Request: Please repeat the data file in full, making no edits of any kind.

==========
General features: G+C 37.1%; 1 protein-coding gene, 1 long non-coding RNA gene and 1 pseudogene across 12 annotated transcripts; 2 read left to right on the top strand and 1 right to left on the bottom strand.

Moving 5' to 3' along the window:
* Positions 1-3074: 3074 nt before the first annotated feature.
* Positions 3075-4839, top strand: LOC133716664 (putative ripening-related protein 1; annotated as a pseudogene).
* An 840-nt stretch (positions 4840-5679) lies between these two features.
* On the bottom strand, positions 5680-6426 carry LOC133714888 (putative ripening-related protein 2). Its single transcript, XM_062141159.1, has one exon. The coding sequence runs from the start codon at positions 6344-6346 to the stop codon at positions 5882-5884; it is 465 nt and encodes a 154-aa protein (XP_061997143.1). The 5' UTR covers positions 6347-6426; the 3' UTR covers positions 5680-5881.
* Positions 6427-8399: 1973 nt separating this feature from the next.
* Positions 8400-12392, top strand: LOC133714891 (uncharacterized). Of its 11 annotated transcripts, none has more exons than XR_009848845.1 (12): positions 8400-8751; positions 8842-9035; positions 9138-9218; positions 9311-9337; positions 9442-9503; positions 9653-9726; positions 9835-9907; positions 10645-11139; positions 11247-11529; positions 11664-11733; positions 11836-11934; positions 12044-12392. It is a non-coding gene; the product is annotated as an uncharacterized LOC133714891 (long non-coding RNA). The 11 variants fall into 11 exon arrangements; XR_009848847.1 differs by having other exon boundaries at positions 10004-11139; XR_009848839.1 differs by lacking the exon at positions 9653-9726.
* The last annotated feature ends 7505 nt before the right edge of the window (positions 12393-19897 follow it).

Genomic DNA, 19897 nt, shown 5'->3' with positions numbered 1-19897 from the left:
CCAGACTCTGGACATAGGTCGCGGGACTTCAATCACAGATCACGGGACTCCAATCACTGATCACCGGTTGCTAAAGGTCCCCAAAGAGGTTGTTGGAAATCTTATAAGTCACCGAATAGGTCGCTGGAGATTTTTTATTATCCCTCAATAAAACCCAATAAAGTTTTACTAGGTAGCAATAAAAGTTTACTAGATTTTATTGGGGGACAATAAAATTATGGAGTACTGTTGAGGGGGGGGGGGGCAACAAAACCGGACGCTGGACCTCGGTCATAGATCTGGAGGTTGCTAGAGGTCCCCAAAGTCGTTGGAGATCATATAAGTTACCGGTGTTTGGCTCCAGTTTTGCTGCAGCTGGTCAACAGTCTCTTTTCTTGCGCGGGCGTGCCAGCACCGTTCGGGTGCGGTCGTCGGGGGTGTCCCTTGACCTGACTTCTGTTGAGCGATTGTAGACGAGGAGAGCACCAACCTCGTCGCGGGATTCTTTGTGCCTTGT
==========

General features: G+C 37.1%; 1 protein-coding gene, 1 long non-coding RNA gene and 1 pseudogene across 12 annotated transcripts; 2 read left to right on the top strand and 1 right to left on the bottom strand.

Moving 5' to 3' along the window:
* Positions 1-3074: 3074 nt before the first annotated feature.
* Positions 3075-4839, top strand: LOC133716664 (putative ripening-related protein 1; annotated as a pseudogene).
* An 840-nt stretch (positions 4840-5679) lies between these two features.
* On the bottom strand, positions 5680-6426 carry LOC133714888 (putative ripening-related protein 2). Its single transcript, XM_062141159.1, has one exon. The coding sequence runs from the start codon at positions 6344-6346 to the stop codon at positions 5882-5884; it is 465 nt and encodes a 154-aa protein (XP_061997143.1). The 5' UTR covers positions 6347-6426; the 3' UTR covers positions 5680-5881.
* Positions 6427-8399: 1973 nt separating this feature from the next.
* Positions 8400-12392, top strand: LOC133714891 (uncharacterized). Of its 11 annotated transcripts, none has more exons than XR_009848845.1 (12): positions 8400-8751; positions 8842-9035; positions 9138-9218; positions 9311-9337; positions 9442-9503; positions 9653-9726; positions 9835-9907; positions 10645-11139; positions 11247-11529; positions 11664-11733; positions 11836-11934; positions 12044-12392. It is a non-coding gene; the product is annotated as an uncharacterized LOC133714891 (long non-coding RNA). The 11 variants fall into 11 exon arrangements; XR_009848847.1 differs by having other exon boundaries at positions 10004-11139; XR_009848839.1 differs by lacking the exon at positions 9653-9726.
* The last annotated feature ends 7505 nt before the right edge of the window (positions 12393-19897 follow it).

Genomic DNA, 19897 nt, shown 5'->3' with positions numbered 1-19897 from the left:
CCAGACTCTGGACATAGGTCGCGGGACTTCAATCACAGATCACGGGACTCCAATCACTGATCACCGGTTGCTAAAGGTCCCCAAAGAGGTTGTTGGAAATCTTATAAGTCACCGAATAGGTCGCTGGAGATTTTTTATTATCCCTCAATAAAACCCAATAAAGTTTTACTAGGTAGCAATAAAAGTTTACTAGATTTTATTGGGGGACAATAAAATTATGGAGTACTGTTGAGGGGGGGGGGGGCAACAAAACCGGACGCTGGACCTCGGTCATAGATCTGGAGGTTGCTAGAGGTCCCCAAAGTCGTTGGAGATCATATAAGTTACCGGTGTTTGGCTCCAGTTTTGCTGCAGCTGGTCAACAGTCTCTTTTCTTGCGCGGGCGTGCCAGCACCGTTCGGGTGCGGTCGTCGGGGGTGTCCCTTGACCTGACTTCTGTTGAGCGATTGTAGACGAGGAGAGCACCAACCTCGTCGCGGGATTCTTTGTGCCTTGT